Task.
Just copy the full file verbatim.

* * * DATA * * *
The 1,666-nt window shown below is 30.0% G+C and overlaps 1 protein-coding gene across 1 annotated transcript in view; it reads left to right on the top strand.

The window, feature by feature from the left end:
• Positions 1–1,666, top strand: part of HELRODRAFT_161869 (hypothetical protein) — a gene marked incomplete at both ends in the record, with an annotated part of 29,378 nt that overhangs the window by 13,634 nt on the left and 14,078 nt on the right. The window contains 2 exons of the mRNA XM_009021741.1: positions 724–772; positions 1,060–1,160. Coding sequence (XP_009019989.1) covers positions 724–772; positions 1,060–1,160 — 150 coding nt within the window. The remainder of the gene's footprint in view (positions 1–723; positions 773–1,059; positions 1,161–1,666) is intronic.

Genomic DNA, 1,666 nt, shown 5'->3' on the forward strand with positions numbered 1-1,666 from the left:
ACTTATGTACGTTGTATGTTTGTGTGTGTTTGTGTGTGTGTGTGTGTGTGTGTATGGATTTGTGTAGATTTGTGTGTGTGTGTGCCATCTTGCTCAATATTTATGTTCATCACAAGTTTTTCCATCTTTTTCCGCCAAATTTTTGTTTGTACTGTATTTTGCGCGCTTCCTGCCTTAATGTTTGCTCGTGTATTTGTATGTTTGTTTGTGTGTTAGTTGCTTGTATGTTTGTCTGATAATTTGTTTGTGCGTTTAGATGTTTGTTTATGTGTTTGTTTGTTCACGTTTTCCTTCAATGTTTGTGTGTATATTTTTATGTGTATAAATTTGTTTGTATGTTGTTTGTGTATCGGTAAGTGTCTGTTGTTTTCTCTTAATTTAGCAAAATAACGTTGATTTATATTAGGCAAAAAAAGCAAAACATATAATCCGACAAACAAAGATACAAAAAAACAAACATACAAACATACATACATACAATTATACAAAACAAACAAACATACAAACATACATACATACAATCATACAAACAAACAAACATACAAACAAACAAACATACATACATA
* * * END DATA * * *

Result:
The 1,666-nt window shown below is 30.0% G+C and overlaps 1 protein-coding gene across 1 annotated transcript in view; it reads left to right on the top strand.

The window, feature by feature from the left end:
• Positions 1–1,666, top strand: part of HELRODRAFT_161869 (hypothetical protein) — a gene marked incomplete at both ends in the record, with an annotated part of 29,378 nt that overhangs the window by 13,634 nt on the left and 14,078 nt on the right. The window contains 2 exons of the mRNA XM_009021741.1: positions 724–772; positions 1,060–1,160. Coding sequence (XP_009019989.1) covers positions 724–772; positions 1,060–1,160 — 150 coding nt within the window. The remainder of the gene's footprint in view (positions 1–723; positions 773–1,059; positions 1,161–1,666) is intronic.

Genomic DNA, 1,666 nt, shown 5'->3' on the forward strand with positions numbered 1-1,666 from the left:
ACTTATGTACGTTGTATGTTTGTGTGTGTTTGTGTGTGTGTGTGTGTGTGTGTATGGATTTGTGTAGATTTGTGTGTGTGTGTGCCATCTTGCTCAATATTTATGTTCATCACAAGTTTTTCCATCTTTTTCCGCCAAATTTTTGTTTGTACTGTATTTTGCGCGCTTCCTGCCTTAATGTTTGCTCGTGTATTTGTATGTTTGTTTGTGTGTTAGTTGCTTGTATGTTTGTCTGATAATTTGTTTGTGCGTTTAGATGTTTGTTTATGTGTTTGTTTGTTCACGTTTTCCTTCAATGTTTGTGTGTATATTTTTATGTGTATAAATTTGTTTGTATGTTGTTTGTGTATCGGTAAGTGTCTGTTGTTTTCTCTTAATTTAGCAAAATAACGTTGATTTATATTAGGCAAAAAAAGCAAAACATATAATCCGACAAACAAAGATACAAAAAAACAAACATACAAACATACATACATACAATTATACAAAACAAACAAACATACAAACATACATACATACAATCATACAAACAAACAAACATACAAACAAACAAACATACATACATA